5 Cheapest Dow Dividend Stocks

BOSTON (TheStreet) -- The Dow Jones Industrial Average has outpaced the S&P 500 Index and Nasdaq Composite in 2011, perhaps indicating that high-quality stocks are taking the lead in this maturing bull market. The following five dividend-paying Dow stocks, still undervalued on a historical basis and relative to peer investments, are safe bets as the economy strengthens. Below, the stocks are ordered by forward earnings multiple.

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5. Chevron ( CVX) is an integrated oil and gas company, with exploration, production and refining operations. Chevron is still remarkably cheap, despite ranking as the best-performing Dow stock of 2011 so far, with a 19% gain. It trades at a trailing earnings multiple of 11, a forward earnings multiple of 9, a book value multiple of 2.1, a sales multiple of 1.1 and a cash flow multiple of 6.9, 56%, 35%, 59%, 55% and 25% discounts to oil and gas industry averages. Its PEG ratio, a measure of value relative to growth, of 0.6 demonstrates a 40% discount to fair value.

Chevron's fourth-quarter net income surged 72% to $5.3 billion, or $2.64 a share, as revenue gained 9.3% to nearly $50 billion. Its gross margin widened from 21% to 24% and its operating margin expanded from 10% to 13%. Chevron held $17 billion of cash and $11 billion of debt at quarter's end, for a quick ratio of 1.3, a debt-to-equity ratio of 0.1 and a net cash position of $5.6 billion. Chevron receives "buy" calls from 75% of analysts in coverage, indicating optimism.

Bullish Scenario: Credit Suisse forecasts that Chevron will rise 20% to $130 in 12 months.

Bearish Scenario: JPMorgan predicts that the stock will fall 14% to $93 during 2011.

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4. Pfizer ( PFE) is a global pharmaceutical company, designing, manufacturing and selling drugs. Pfizer's stock has risen 16% in 2011, ranking as the third best-performing Dow stock. Yet, it remains undervalued on an absolute and comparative basis. Pfizer sells for a trailing earnings multiple of 20, a forward earnings multiple of 8.9, a book value multiple of 1.9 and a sales multiple of 2.4, 24%, 15%, 63% and 21% discounts to drug industry averages. Its PEG ratio, at 0.2, indicates an 80% discount to estimated fair value, based on long-term growth estimates.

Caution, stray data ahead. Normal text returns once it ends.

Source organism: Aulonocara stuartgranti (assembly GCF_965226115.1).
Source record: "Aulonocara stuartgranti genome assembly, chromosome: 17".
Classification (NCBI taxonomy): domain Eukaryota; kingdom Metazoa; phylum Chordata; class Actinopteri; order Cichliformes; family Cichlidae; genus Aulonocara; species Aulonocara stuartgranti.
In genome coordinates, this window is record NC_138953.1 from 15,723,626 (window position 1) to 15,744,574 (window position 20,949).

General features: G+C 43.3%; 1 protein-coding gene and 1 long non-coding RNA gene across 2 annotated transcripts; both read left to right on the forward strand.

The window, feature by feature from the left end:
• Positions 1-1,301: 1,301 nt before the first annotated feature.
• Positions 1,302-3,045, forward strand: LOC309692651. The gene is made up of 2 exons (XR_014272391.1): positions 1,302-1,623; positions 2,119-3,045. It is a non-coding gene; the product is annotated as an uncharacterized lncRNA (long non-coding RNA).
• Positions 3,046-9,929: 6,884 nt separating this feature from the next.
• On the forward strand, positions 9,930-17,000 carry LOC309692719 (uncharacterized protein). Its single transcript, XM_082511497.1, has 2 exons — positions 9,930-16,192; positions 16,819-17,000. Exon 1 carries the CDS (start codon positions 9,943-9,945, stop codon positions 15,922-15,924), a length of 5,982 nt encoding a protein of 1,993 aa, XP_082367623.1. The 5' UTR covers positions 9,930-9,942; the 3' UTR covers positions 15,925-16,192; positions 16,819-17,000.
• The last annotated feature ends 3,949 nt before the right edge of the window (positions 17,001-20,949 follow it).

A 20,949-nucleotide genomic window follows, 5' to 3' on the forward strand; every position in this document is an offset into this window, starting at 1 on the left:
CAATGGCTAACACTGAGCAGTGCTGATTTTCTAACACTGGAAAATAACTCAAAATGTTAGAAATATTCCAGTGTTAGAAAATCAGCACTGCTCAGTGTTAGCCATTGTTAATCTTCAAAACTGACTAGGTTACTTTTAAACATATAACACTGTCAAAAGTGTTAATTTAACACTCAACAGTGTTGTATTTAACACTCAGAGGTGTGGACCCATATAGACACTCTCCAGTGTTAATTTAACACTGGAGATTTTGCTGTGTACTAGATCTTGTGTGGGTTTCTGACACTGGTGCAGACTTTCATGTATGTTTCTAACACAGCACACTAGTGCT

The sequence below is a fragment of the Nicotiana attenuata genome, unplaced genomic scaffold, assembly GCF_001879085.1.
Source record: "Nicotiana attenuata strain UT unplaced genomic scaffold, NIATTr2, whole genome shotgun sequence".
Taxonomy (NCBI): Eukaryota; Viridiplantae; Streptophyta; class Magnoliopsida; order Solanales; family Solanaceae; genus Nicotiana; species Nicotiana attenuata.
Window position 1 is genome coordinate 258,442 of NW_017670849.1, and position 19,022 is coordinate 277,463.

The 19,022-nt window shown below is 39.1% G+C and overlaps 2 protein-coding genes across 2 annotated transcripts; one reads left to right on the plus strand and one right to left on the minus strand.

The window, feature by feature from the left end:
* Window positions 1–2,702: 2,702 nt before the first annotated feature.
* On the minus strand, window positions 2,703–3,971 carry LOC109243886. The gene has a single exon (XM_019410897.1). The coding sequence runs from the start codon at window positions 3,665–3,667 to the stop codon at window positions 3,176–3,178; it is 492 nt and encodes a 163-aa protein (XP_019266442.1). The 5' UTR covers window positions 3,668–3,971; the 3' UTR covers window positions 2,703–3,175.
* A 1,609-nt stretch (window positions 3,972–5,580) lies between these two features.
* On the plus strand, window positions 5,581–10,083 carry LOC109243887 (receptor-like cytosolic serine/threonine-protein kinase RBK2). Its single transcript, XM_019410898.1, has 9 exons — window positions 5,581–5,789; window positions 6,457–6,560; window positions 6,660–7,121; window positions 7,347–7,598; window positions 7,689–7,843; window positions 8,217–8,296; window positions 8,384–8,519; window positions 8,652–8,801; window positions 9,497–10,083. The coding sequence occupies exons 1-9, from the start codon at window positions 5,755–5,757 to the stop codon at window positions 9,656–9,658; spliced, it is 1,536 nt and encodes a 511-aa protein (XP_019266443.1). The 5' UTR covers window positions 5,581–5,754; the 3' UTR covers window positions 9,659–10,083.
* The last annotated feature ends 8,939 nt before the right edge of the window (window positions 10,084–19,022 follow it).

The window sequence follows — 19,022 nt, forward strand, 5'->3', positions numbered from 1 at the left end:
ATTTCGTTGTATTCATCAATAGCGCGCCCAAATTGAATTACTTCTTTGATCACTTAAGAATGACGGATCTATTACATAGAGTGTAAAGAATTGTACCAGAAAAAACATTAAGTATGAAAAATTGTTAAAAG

Pfizer's fourth-quarter net income more than tripled to $2.9 billion, or 36 cents a share, as revenue grew 6.3%. The gross margin narrowed from 81% to 80% and the operating margin contracted from 21% to 20%. Pfizer carried $28 billion of cash and $44 billion of debt at quarter's end, for a quick ratio of 1.5 and a debt-to-equity ratio of 0.5. Of the researchers following Pfizer, 21, or 70%, advocate purchasing its shares, seven suggest holding and two say to sell.

Bullish Scenario: JPMorgan ranks Pfizer "overweight", expecting a gain to $25 within 12 months.

Bearish Scenario: Citigroup rates Pfizer "hold", forecasting a marginal drop to $20.

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3. Merck ( MRK), like Pfizer, is a pharmaceutical company. Merck's stock has dropped 8.3% in 2011, underperforming equity benchmarks. It is cheap on a relative basis and currently ranks as the third highest-yielding Dow component, with an annual payout of 4.6%. Merck trades at a forward earnings multiple of 8.7, a book value multiple of 1.9, a sales multiple of 2.2 and a cash flow multiple of 9.5, 18%, 62%, 27% and 20% pharmaceutical peer discounts. Its PEG ratio of 0.1 signals a huge 90% growth discount.